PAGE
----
The Irish government has unveiled an ambitious strategy to make Ireland a “global innovation leader”, with a plan to increase public and private investment in research, and a commitment to increase annual research masters and PhD enrolments by nearly 30%.
In a strategy published last month, the government said increased investment will be targeted at:
- Increasing the number of research personnel in enterprise by 60% to 40,000.
- Raising annual research masters and PhD enrolments by 500 to 2,250.
- Doubling private investment in R&D within the public research system.
- Further developing the network of research centres, building critical mass and addressing enterprise needs.
- Introducing a successor to the Programme for Research in Third Level Institutions to provide investment in new facilities and equipment, and the maintenance and upgrading of existing ones.
- Expanding Ireland’s participation in international research organisations, including the European Organization for Nuclear Research or CERN, and the European Organisation for Astronomical Research in the Southern Hemisphere or ESO.
Ireland’s Taoiseach or premier, Enda Kenny, said: “This strategy’s vision is for Ireland to become a global innovation leader driving a strong sustainable economy and a better society. Research, development, science and technology will all contribute to this goal and this strategy sets out the roadmap to deliver on our vision, focusing on excellence, talent and impact in research and development.”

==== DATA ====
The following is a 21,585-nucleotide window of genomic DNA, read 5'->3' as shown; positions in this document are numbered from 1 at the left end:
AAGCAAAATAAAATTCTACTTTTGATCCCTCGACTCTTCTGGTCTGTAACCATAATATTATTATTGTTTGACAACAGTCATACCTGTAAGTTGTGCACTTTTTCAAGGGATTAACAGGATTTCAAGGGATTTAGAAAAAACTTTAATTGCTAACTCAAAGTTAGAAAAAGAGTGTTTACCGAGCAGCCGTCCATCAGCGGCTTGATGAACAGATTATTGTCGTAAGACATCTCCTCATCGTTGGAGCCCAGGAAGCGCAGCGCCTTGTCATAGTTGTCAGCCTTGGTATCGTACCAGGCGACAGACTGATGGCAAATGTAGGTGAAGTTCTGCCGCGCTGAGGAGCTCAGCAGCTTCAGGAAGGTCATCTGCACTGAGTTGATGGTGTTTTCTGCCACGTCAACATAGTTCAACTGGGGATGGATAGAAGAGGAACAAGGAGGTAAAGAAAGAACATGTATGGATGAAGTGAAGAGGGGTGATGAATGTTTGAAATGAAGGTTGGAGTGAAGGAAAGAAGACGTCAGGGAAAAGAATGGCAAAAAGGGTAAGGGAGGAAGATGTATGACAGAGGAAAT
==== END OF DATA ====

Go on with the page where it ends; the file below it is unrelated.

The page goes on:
He said Ireland remained committed to maintaining and improving standards in the excellence of its research. Since 2009 the country had been listed among the top 20 countries in global rankings for the quality of its scientific research, with ranking citations up to 16th place in 2014.
He said: “People are our biggest asset. As the European country with the highest proportion of young people, we have the opportunity to nurture this talent to best serve the needs of our society and economy. We will increase enrolments in masters and PhDs to meet growing demand for talent from enterprise.”
The government, he said, will continue to ensure that research is supported in strategically important areas that have impact for the economy and for society, including research that helps enterprise and meets the needs of society – for instance improving public services; protecting the environment, natural resources and the climate; and ensuring food security and sustainability of the energy supply.